Biodiversity Restoration

Biodiversity Restoration

The wealth of biodiversity of the Sky Island region is well known and increasingly well documented. For instance, the Sky Islands harbor thousands of species of plants and half the diversity of all the birds of North America ( Protecting and restoring the astounding diversity of plants and animals that coalesce here is a major emphasis of the Restoration Program.

Our projects all strive to preserve or improve habitat for the greatest diversity of species possible, including common wildlife species, threatened and endangered species, and pollinators. We work with federal and state agencies to conduct conservation measures for threatened and endangered species that achieve goals identified in their recovery plans. Our extensive work with the Chiricahua leopard frog is one example. The climate in the Sky Islands is changing.  Summers are getting hotter, and our previously predictable rainy seasons are getting less and less predictable. We use restoration methods that increase ecosystem resiliency, the capacity to tolerate disturbance without collapsing to these changes.  We take these actions to ensure that plants and wildlife have the best chance possible to persist in the Sky Islands.

Chiricahua leopard frogs are one of the 26 amphibians native to the Sky Islands, and one that we spend a great deal of time and effort conserving. This species was listed as “threatened” under the federal Endangered Species Act in 2002 because of population declines due to introduced predators, disease, and habitat loss and degradation. SIA has been working to strengthen native leopard frog populations (including the related lowland leopard frog) across the Sky Islands in a variety of ways:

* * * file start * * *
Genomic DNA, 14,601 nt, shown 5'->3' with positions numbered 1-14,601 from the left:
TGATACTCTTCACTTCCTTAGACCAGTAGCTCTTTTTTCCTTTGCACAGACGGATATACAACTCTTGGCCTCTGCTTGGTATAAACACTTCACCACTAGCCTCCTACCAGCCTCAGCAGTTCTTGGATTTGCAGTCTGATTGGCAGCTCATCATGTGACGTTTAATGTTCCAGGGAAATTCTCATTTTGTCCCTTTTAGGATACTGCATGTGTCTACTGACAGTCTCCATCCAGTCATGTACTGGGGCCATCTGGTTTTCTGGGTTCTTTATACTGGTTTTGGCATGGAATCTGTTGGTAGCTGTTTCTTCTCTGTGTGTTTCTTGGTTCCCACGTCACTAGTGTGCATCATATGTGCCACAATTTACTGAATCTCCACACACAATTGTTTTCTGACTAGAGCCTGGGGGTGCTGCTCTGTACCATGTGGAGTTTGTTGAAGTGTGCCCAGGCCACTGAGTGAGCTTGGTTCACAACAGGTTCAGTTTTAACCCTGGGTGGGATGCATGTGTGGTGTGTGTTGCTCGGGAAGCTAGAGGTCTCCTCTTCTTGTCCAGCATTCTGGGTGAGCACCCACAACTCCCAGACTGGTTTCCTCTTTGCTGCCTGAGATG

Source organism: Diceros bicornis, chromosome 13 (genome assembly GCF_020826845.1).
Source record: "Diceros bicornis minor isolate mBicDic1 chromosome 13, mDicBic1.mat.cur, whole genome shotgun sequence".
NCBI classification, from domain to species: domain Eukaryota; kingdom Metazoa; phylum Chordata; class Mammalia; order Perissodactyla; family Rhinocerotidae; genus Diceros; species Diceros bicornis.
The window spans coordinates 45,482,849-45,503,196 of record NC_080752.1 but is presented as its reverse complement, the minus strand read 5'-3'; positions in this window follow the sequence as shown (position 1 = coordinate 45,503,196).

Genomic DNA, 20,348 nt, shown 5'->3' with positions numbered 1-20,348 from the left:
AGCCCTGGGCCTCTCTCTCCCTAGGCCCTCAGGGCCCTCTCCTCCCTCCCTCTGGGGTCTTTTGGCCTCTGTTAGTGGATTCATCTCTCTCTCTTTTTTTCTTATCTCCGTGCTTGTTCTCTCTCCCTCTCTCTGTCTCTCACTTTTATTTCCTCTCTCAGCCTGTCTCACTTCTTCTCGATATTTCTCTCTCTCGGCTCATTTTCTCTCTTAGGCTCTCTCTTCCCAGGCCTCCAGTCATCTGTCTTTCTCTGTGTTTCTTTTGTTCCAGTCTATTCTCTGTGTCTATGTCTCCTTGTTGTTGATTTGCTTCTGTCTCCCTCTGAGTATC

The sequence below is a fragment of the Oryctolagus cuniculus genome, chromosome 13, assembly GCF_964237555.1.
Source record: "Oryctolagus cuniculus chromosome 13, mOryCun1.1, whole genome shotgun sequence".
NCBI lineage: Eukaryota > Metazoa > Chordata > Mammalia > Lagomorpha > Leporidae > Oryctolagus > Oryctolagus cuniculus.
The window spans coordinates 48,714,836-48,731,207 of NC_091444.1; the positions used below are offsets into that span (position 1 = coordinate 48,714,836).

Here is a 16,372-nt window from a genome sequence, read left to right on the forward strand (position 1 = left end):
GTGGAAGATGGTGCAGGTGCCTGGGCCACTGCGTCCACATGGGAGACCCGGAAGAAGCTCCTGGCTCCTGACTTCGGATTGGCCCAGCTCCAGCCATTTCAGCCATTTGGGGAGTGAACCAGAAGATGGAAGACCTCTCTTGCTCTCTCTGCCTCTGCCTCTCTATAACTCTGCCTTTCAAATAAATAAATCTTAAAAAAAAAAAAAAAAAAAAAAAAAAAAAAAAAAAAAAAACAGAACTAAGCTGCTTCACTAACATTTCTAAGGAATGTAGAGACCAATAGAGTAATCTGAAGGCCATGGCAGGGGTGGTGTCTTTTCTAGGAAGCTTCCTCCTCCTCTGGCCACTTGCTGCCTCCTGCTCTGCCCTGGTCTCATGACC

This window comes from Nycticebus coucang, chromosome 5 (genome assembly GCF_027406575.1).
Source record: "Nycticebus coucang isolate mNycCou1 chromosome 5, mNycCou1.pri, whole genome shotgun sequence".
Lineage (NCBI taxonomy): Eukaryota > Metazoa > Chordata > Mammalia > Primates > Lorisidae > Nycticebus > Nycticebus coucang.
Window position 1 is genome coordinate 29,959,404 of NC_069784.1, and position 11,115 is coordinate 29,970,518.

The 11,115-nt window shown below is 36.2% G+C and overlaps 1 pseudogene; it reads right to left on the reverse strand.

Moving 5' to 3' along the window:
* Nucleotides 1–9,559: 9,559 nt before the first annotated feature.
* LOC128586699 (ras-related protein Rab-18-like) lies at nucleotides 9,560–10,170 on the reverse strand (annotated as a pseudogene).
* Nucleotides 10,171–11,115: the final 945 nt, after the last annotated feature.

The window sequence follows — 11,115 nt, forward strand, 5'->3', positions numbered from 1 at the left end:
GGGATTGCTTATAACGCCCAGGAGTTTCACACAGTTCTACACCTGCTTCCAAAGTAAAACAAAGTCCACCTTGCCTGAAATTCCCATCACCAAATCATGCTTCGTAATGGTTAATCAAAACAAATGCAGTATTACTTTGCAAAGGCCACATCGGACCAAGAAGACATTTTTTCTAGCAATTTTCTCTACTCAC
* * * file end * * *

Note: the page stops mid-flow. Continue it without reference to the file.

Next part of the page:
Pajaritos Mountains Complex Bullfrog Eradication
Bullfrogs, native to the United States east of the Mississippi River but not in our region, are voracious predators of native leopard frogs and other wildlife. We have been working with the Coronado National Forest, Arizona Game and Fish Department, private landowners, and University of Arizona leopard frog expert David Hall to survey areas with permanent water in the Pajarito Mountains west of Nogales. We have been monitoring the presence of native leopard frogs and bullfrogs in conjunction with bullfrog removal activities.

Installation of Wildlife Escape Ramps
Leopard frogs are truly aquatic and require permanent water to live and reproduce. In many areas, water infrastructure for cattle provides permanent water that frogs and other wildlife can use, but it is not always safely accessible due to steep-sided tanks. We work with the Coronado National Forest and the Arizona Game and Fish Department to install ramps on the insides and outsides of tanks for safe access.  We select locations for this work very carefully to provide connections between native frog metapopulations in areas absent of bullfrogs and to enhance recovery of the Chiricahua leopard frog.

Habitat Creation